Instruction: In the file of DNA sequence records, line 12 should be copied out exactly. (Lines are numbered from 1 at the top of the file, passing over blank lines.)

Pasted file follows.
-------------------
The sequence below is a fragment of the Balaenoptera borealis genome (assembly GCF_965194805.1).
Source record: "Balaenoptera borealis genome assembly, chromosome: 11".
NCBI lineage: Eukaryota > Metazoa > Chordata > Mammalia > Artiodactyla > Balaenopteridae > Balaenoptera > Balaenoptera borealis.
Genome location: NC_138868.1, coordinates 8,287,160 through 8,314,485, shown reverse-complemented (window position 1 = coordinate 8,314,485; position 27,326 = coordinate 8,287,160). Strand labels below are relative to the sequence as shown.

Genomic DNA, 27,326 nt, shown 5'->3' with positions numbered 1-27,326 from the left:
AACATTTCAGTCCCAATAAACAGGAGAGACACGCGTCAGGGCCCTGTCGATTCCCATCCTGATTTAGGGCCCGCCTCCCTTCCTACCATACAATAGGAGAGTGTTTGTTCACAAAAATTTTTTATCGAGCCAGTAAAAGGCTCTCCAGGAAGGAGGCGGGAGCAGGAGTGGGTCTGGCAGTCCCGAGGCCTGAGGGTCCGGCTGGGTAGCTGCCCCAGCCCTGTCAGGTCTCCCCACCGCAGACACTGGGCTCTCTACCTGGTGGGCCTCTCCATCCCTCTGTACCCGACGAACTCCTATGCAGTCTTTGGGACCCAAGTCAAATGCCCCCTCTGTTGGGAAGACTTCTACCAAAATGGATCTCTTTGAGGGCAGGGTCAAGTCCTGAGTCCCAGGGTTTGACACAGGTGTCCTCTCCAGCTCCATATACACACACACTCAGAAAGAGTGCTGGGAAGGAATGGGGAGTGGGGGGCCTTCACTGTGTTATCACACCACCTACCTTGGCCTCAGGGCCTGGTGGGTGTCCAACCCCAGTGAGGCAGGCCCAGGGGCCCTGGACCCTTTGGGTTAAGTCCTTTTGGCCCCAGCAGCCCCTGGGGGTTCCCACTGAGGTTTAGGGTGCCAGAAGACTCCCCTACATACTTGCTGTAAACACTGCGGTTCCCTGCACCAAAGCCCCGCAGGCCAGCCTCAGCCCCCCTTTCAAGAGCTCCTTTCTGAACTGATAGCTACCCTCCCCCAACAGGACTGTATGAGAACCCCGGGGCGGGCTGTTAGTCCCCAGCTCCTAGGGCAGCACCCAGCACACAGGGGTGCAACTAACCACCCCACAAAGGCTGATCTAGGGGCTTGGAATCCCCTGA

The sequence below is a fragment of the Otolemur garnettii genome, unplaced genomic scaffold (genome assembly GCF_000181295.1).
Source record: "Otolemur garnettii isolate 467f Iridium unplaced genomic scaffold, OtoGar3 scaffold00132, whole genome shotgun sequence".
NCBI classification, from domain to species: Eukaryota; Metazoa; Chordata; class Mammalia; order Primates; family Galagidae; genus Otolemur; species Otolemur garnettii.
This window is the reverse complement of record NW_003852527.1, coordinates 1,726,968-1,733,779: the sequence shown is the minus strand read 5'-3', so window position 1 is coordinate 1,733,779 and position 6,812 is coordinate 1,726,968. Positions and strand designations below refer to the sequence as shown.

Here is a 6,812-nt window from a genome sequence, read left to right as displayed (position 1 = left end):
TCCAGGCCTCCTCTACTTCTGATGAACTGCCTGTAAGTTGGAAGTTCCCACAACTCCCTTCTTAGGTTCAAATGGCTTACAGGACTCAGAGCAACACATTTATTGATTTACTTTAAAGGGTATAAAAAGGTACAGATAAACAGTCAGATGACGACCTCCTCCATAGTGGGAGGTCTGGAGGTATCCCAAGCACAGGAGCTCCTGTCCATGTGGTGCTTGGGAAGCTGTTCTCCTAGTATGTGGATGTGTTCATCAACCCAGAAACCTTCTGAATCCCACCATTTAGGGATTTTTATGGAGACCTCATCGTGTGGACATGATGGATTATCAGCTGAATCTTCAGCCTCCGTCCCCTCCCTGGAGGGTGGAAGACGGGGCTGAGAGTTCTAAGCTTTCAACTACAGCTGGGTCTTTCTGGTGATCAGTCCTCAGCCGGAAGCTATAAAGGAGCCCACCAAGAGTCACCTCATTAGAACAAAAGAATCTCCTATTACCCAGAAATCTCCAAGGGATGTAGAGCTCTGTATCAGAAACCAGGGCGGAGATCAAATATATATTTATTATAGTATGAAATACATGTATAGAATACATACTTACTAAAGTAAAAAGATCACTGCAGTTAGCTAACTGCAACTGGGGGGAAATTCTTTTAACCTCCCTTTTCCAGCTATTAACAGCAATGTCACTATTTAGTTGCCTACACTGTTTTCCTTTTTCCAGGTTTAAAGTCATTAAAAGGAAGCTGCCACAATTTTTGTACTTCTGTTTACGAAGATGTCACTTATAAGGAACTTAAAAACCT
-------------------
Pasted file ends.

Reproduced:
TCCAGGCCTCCTCTACTTCTGATGAACTGCCTGTAAGTTGGAAGTTCCCACAACTCCCTTCTTAGGTTCAAATGGCTTACAGGACTCAGAGCAACACATTTATTGATTTACTTTAAAGGGTATAAAAAGGTACAGATAAACAGTCAGATGACGACCTCCTCCATAGTGGGAGGTCTGGAGGTATCCCAAGCACAGGAGCTCCTGTCCATGTGGTGCTTGGGAAGCTGTTCTCCTAGTATGTGGATGTGTTCATCAACCCAGAAACCTTCTGAATCCCACCATTTAGGGATTTTTATGGAGACCTCATCGTGTGGACATGATGGATTATCAGCTGAATCTTCAGCCTCCGTCCCCTCCCTGGAGGGTGGAAGACGGGGCTGAGAGTTCTAAGCTTTCAACTACAGCTGGGTCTTTCTGGTGATCAGTCCTCAGCCGGAAGCTATAAAGGAGCCCACCAAGAGTCACCTCATTAGAACAAAAGAATCTCCTATTACCCAGAAATCTCCAAGGGATGTAGAGCTCTGTATCAGAAACCAGGGCGGAGATCAAATATATATTTATTATAGTATGAAATACATGTATAGAATACATACTTACTAAAGTAAAAAGATCACTGCAGTTAGCTAACTGCAACTGGGGGGAAATTCTTTTAACCTCCCTTTTCCAGCTATTAACAGCAATGTCACTATTTAGTTGCCTACACTGTTTTCCTTTTTCCAGGTTTAAAGTCATTAAAAGGAAGCTGCCACAATTTTTGTACTTCTGTTTACGAAGATGTCACTTATAAGGAACTTAAAAACCT